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A. W. Mitchell - Photographer

The other day I read of the death of Marion Mitchell in Prince Albert. It made me think a day back in 1972 - just about this time of year - when Marion and her son Ivan came into the Heritage Foundation . We were still up in that office on Kent Street. They carried with them boxes of glass negatives. Some 3x5's and some 9x10's. Fortunately there were some prints in the collection, too, so that we were able to get an idea of the scope of the collection.

The photographer had been Marion's late father-in-law, Albert William Mitchell. A.W., as he was known by, had died at the age of 38. He had worked his full career at Prowse Brothers. He was so devoted to his work that he had risen to the position of a director and Secretary to the board. He seemed to be awfully good. One obituary had noted that " after a life lived about as perfectly perhaps as is possible for mortal man" and the other noted "Honest, and true and faithful, the son was worthy of his sire". [So much for the mother's role in the matter!] Neither of the obituaries that I read mentioned his avocation as a photography and that is what today makes A. W. Mitchell famous.

The Mitchell Collection, as it is called, is one of the most extraordinary photographic collection that the Island possesses. It covers the ten year or so before Mitchell's death in 1906. They have been reproduced so many times. His collection of photos of the Micmac people in Rocky Point are wonderful. He also had great pictures of people in fashionable bathing suits and others riding bicycles. Their are family groups and architectural interiors, as well as exteriors. There is a great self portrait taken it seems on top of one of the buildings on Queen Street across from the market. There are pictures of Government House and Province House with great parades out front and pictures of the first stone St. Dunstan's being built.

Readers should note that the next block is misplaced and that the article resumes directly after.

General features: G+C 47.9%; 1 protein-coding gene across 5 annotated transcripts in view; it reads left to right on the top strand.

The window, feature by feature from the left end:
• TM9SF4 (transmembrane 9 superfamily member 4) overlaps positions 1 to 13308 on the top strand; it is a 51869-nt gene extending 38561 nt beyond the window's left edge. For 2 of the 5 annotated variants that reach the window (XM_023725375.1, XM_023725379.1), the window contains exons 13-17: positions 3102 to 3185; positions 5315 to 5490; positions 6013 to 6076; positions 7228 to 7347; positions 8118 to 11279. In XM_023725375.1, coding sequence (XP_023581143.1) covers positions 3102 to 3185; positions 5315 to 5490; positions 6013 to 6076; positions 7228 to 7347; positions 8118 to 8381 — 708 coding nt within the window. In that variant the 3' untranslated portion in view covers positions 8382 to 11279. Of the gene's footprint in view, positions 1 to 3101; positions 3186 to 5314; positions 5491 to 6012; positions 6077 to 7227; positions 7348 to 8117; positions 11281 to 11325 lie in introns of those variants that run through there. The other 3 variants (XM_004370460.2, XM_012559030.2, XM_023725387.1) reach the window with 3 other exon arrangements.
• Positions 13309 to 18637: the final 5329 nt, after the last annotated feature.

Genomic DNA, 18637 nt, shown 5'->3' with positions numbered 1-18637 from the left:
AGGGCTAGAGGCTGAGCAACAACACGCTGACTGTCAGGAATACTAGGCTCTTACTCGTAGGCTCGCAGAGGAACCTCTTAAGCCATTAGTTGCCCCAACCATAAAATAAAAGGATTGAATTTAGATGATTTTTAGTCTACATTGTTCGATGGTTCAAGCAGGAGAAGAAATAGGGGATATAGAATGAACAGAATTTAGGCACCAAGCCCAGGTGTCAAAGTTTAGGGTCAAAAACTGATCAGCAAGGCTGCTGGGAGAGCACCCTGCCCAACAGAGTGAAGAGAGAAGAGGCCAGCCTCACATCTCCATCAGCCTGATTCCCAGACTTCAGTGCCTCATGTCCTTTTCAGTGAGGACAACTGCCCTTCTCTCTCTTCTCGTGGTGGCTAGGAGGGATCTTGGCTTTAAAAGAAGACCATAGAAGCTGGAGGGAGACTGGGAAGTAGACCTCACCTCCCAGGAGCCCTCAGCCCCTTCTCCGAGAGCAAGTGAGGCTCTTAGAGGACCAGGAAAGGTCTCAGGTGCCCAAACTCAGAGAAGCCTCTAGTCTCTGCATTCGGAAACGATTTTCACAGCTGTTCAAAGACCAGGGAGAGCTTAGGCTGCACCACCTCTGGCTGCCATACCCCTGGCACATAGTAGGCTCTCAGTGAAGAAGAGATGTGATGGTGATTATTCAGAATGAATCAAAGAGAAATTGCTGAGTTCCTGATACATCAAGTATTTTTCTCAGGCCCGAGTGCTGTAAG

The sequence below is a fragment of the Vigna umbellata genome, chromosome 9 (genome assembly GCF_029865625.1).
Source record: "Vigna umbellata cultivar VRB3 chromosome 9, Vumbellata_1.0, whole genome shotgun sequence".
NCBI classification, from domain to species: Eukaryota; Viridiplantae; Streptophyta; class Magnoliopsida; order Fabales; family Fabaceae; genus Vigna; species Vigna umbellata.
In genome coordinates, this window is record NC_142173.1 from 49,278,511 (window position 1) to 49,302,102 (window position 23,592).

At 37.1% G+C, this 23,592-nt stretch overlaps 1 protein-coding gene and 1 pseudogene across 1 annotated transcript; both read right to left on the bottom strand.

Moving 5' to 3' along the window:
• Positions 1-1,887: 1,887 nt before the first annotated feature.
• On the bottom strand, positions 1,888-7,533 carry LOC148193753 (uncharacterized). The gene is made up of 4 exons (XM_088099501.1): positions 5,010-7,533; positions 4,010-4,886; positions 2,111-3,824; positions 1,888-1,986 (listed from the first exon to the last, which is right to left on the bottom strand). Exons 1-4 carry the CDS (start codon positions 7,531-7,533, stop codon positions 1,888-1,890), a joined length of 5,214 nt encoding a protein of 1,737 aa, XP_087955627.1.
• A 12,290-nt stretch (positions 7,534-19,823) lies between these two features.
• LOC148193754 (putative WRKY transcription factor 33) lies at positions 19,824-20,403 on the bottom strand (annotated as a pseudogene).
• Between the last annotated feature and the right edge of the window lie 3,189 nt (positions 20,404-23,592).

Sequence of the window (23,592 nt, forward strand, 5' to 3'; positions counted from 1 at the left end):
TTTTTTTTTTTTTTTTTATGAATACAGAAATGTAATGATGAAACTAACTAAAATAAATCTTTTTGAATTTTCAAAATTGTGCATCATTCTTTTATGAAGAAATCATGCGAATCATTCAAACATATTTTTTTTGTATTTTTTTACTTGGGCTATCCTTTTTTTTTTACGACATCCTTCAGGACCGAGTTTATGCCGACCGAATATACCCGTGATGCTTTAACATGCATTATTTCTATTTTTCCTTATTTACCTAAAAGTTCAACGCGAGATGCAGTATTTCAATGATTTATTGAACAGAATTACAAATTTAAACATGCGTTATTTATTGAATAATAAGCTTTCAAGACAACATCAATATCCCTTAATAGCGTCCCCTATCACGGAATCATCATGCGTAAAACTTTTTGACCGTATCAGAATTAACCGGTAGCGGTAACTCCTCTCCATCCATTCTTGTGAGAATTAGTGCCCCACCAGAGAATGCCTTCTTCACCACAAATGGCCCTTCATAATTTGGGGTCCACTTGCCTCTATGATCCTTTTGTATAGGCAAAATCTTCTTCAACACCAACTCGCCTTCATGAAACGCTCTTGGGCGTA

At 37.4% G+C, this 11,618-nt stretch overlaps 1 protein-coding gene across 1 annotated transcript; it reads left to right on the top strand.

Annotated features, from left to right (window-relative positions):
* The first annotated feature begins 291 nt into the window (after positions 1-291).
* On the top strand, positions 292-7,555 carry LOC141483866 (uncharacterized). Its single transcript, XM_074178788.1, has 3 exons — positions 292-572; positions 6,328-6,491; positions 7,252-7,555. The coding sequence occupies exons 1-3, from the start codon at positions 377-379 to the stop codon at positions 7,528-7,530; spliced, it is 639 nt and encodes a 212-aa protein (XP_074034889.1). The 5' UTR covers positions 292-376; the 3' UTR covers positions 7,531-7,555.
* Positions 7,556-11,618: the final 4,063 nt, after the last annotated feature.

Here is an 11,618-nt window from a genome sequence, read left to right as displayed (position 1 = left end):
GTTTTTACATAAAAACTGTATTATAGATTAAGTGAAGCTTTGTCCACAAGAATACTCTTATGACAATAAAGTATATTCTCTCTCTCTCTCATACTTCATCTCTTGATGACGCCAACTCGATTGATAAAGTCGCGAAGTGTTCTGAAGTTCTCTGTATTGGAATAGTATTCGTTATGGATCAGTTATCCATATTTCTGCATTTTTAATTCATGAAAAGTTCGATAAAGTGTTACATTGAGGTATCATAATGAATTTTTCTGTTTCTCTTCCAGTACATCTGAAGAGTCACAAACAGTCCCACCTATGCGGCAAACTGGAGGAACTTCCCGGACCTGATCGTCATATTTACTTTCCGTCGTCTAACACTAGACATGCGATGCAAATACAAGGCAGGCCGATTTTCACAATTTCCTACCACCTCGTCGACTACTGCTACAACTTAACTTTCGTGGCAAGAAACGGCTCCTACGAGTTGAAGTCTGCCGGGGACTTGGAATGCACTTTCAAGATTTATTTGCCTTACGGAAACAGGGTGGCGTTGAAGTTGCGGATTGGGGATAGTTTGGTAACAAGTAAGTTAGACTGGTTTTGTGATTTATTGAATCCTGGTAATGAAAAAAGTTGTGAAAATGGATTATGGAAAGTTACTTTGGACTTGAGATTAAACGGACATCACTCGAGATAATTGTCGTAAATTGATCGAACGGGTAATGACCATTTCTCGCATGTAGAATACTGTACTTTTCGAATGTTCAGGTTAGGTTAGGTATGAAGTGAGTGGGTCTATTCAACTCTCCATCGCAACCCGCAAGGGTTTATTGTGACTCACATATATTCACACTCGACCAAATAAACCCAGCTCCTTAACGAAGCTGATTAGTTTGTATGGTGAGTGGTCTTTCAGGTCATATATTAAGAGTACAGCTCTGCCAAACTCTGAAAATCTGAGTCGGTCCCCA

Islanders were very lucky to receive this collection and none of us there that day could ever have imagined how useful it would be to historians. Sadly we don't know how he became involved in photography or who would have taught him. Around the turn of that century photography was important and we had people like G. H. Cook and J. A. S. Bayer with studios in the city and earlier Cyrus Lewis was active and even Louson was around then. . He could have learned from one of them or maybe he read all about it in Popular Mechanics!

There is a lesson for all of us in this story. When we have collections of importance we should begin to think of what happens to them "later" for the greater good. Just a thought.

Written Thursday, May 16, 2002 at 05:18 PM

(c) 2000 by Catherine Hennessey. Questions or comments? Email me@catherinehennessey.com

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